A mill worker who lost his arm in a saw machine accident said he did not immediately lose his cool.
Jesse Gonzalez said he felt the sting as the blade severed his arm at his right elbow. He said he fell into a "little bit" of shock and a "little bit" of disbelief.
It wasn't until he was loaded onto a medical helicopter that the severity of the situation really began to sink in.
"I was prepared to accept the fact that I might have lost it," he said of his right arm.
Gonzalez said he immediately left the area where the accident occurred during his Oct. 25 shift at Mary's River Lumber Co. in Philomath.
"I didn't stop to look for my arm," he said.
Instead, he sought help. Gonzalez said his coworkers quickly came to his aid and one in particular, Tony Killgore, worked fast to secure his arm with a tourniquet.
Firefighters then responded and got him, along with his severed arm, onto the REACH Air Medical Services helicopter within minutes to take him to Legacy Emanuel Medical Center in Portland.
Up until that point, Gonzalez said he was pretty aware of what was happening. He knew he had lost his arm and he knew he was going to the hospital. He said he was also upset at himself over the accident.
Then, he believes the loss of blood began to take hold. He was losing consciousness as he arrived at the hospital.
He was rushed in for an emergency 3 1/2-hour surgery - one that his doctors said was filled with the potential for plenty of problems.
His surgeon, Dr. Steven Madey, explained the process to reattach the arm using as simple of terms as possible. He said first the "plumbing" had to be reconnected, followed by the skeleton, then the nerves, then the muscles before finally closing everything up.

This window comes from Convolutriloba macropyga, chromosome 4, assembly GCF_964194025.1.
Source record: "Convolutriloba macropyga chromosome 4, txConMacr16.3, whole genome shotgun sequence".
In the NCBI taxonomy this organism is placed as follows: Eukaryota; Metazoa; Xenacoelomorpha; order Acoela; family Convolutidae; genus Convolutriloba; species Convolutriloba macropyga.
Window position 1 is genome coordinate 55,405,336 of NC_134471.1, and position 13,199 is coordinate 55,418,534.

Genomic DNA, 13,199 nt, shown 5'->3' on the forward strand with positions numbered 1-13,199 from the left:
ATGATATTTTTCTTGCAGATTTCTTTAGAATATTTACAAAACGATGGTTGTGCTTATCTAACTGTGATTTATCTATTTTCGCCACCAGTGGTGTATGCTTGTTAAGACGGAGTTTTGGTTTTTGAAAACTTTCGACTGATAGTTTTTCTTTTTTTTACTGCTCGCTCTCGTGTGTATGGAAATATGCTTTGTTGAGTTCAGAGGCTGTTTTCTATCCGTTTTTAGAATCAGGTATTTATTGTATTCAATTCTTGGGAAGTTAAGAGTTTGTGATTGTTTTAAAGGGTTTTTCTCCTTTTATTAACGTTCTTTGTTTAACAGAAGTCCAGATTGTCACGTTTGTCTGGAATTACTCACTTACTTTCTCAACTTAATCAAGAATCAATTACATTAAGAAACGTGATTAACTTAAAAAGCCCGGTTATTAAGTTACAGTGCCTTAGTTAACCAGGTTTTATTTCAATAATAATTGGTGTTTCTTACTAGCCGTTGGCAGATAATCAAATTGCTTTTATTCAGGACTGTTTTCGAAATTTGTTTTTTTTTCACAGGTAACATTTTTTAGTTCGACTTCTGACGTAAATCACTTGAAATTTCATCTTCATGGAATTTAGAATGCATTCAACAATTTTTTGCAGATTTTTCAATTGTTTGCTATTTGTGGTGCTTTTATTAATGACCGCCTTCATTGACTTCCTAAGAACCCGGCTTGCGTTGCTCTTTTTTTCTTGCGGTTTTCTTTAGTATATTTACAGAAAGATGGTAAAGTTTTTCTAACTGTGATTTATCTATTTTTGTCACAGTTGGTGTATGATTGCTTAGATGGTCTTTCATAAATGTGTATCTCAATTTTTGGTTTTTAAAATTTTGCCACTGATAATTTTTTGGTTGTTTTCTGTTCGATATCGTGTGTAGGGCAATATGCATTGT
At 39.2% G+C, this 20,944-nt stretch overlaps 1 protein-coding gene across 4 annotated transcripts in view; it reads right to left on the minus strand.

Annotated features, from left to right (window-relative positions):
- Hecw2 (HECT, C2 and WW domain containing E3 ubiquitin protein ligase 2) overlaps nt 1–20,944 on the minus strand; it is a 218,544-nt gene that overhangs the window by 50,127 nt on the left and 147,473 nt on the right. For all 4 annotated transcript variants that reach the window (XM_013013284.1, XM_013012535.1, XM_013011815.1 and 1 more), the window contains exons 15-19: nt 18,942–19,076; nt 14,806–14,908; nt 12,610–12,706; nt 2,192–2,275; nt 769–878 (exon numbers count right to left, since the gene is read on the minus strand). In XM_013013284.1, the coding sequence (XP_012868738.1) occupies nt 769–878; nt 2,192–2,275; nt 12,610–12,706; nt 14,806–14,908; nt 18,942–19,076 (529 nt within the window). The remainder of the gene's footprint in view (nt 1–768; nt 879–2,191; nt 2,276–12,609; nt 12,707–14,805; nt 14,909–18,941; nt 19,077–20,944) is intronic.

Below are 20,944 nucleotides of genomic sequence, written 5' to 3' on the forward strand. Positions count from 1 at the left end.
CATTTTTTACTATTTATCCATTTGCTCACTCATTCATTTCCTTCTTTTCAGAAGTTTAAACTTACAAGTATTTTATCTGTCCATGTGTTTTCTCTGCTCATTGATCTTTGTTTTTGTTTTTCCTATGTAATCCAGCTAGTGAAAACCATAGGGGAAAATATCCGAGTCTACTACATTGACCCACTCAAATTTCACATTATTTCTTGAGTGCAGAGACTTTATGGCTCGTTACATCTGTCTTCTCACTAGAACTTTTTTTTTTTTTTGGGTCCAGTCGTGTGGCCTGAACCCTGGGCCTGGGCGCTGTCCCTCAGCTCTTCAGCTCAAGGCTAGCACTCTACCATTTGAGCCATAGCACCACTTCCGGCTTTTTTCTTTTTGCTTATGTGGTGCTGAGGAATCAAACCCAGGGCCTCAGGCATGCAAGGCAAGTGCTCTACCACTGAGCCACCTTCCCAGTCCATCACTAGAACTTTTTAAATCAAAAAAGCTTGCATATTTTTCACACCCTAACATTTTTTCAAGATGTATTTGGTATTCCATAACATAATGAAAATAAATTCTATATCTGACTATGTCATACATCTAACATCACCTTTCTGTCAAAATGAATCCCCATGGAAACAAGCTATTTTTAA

During a news conference Tuesday, Madey assured the room it was far from that simple.
"Anything can go wrong," he said.
The doctor said it was a fairly clean cut in this case, which made it a more straight-forward procedure than it could have been. A few pieces of Gonzalez's elbow are still missing and he'll have to go in for another procedure soon to clean things up.
It's been more than a week and Gonzalez still can't feel anything in his arm. That won't happen anytime soon, either.
Madey said the nerves have to regenerate and go down into the muscle. It's a process that could take six months to a year.
He said if Gonzalez was an 8-year-old child and this happened, he'd be confident the patient would grow up to have a perfectly normal arm.
Because he's an adult, the process can be trickier. Still, Madey said Gonzalez will be able to move his fingers at some point and the overall prognosis seems positive.
"He's probably going to have a pretty good elbow, in terms of his ability to use it," Madey said.
Gonzalez was asked Tuesday about returning to work at the sawmill. It's far too soon for the man to know what's in store for the future, but he said he's sure he'll go back to work in some capacity at some point.
"I don't think I'll be a machine operator again," he said.
His surgeon said an injury like this can obviously be very traumatic for the person who suffers it. Madey said he's been so impressed by the way Gonzalez has handled it every step of the way.
"I can tell you he's a very tough individual," Madey said.
There is one person in his life who brought Gonzalez to tears after the accident. He has two daughters and lives with one of them at his home in Albany.
Gonzalez said his main concern as he was being flown to the hospital was what his 15-year-old girl would think. He didn't want her to be too upset or distraught.
He described seeing her for the first time after his surgery as being an important step in the healing process.
"We cried a little and I apologized for scaring her," he said. "She is my life. She is my daughter."
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